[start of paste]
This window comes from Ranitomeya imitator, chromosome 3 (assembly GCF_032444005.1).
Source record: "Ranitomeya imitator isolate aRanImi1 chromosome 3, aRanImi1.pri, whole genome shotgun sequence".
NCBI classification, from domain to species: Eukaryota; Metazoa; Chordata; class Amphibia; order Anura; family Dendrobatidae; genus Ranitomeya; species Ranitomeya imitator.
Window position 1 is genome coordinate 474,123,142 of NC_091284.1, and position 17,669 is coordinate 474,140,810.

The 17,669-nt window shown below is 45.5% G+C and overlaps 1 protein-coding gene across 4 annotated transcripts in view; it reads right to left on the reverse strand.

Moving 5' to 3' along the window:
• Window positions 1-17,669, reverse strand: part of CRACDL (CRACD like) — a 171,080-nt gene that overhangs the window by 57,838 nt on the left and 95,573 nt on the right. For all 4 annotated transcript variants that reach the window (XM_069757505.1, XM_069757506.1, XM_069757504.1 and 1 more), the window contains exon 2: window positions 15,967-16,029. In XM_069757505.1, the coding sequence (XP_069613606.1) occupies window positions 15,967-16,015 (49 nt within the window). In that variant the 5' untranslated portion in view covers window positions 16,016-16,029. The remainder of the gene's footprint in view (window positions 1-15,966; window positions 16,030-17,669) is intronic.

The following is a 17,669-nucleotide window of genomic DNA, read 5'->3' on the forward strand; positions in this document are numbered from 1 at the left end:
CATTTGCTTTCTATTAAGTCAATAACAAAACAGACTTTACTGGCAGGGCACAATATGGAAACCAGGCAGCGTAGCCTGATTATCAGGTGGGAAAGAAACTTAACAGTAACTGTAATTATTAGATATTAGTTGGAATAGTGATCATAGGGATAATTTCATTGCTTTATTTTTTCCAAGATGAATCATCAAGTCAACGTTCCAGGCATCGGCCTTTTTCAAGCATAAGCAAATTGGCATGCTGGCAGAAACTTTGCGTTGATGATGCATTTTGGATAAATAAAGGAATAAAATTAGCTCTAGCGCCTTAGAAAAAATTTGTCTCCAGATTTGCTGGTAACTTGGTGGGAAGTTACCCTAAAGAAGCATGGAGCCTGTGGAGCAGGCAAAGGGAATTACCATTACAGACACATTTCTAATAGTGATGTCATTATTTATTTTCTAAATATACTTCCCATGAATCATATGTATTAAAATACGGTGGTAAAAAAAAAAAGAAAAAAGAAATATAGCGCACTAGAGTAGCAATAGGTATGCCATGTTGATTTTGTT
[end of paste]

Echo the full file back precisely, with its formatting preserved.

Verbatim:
This window comes from Ranitomeya imitator, chromosome 3 (assembly GCF_032444005.1).
Source record: "Ranitomeya imitator isolate aRanImi1 chromosome 3, aRanImi1.pri, whole genome shotgun sequence".
NCBI classification, from domain to species: Eukaryota; Metazoa; Chordata; class Amphibia; order Anura; family Dendrobatidae; genus Ranitomeya; species Ranitomeya imitator.
Window position 1 is genome coordinate 474,123,142 of NC_091284.1, and position 17,669 is coordinate 474,140,810.

The 17,669-nt window shown below is 45.5% G+C and overlaps 1 protein-coding gene across 4 annotated transcripts in view; it reads right to left on the reverse strand.

Moving 5' to 3' along the window:
• Window positions 1-17,669, reverse strand: part of CRACDL (CRACD like) — a 171,080-nt gene that overhangs the window by 57,838 nt on the left and 95,573 nt on the right. For all 4 annotated transcript variants that reach the window (XM_069757505.1, XM_069757506.1, XM_069757504.1 and 1 more), the window contains exon 2: window positions 15,967-16,029. In XM_069757505.1, the coding sequence (XP_069613606.1) occupies window positions 15,967-16,015 (49 nt within the window). In that variant the 5' untranslated portion in view covers window positions 16,016-16,029. The remainder of the gene's footprint in view (window positions 1-15,966; window positions 16,030-17,669) is intronic.

The following is a 17,669-nucleotide window of genomic DNA, read 5'->3' on the forward strand; positions in this document are numbered from 1 at the left end:
CATTTGCTTTCTATTAAGTCAATAACAAAACAGACTTTACTGGCAGGGCACAATATGGAAACCAGGCAGCGTAGCCTGATTATCAGGTGGGAAAGAAACTTAACAGTAACTGTAATTATTAGATATTAGTTGGAATAGTGATCATAGGGATAATTTCATTGCTTTATTTTTTCCAAGATGAATCATCAAGTCAACGTTCCAGGCATCGGCCTTTTTCAAGCATAAGCAAATTGGCATGCTGGCAGAAACTTTGCGTTGATGATGCATTTTGGATAAATAAAGGAATAAAATTAGCTCTAGCGCCTTAGAAAAAATTTGTCTCCAGATTTGCTGGTAACTTGGTGGGAAGTTACCCTAAAGAAGCATGGAGCCTGTGGAGCAGGCAAAGGGAATTACCATTACAGACACATTTCTAATAGTGATGTCATTATTTATTTTCTAAATATACTTCCCATGAATCATATGTATTAAAATACGGTGGTAAAAAAAAAAAGAAAAAAGAAATATAGCGCACTAGAGTAGCAATAGGTATGCCATGTTGATTTTGTT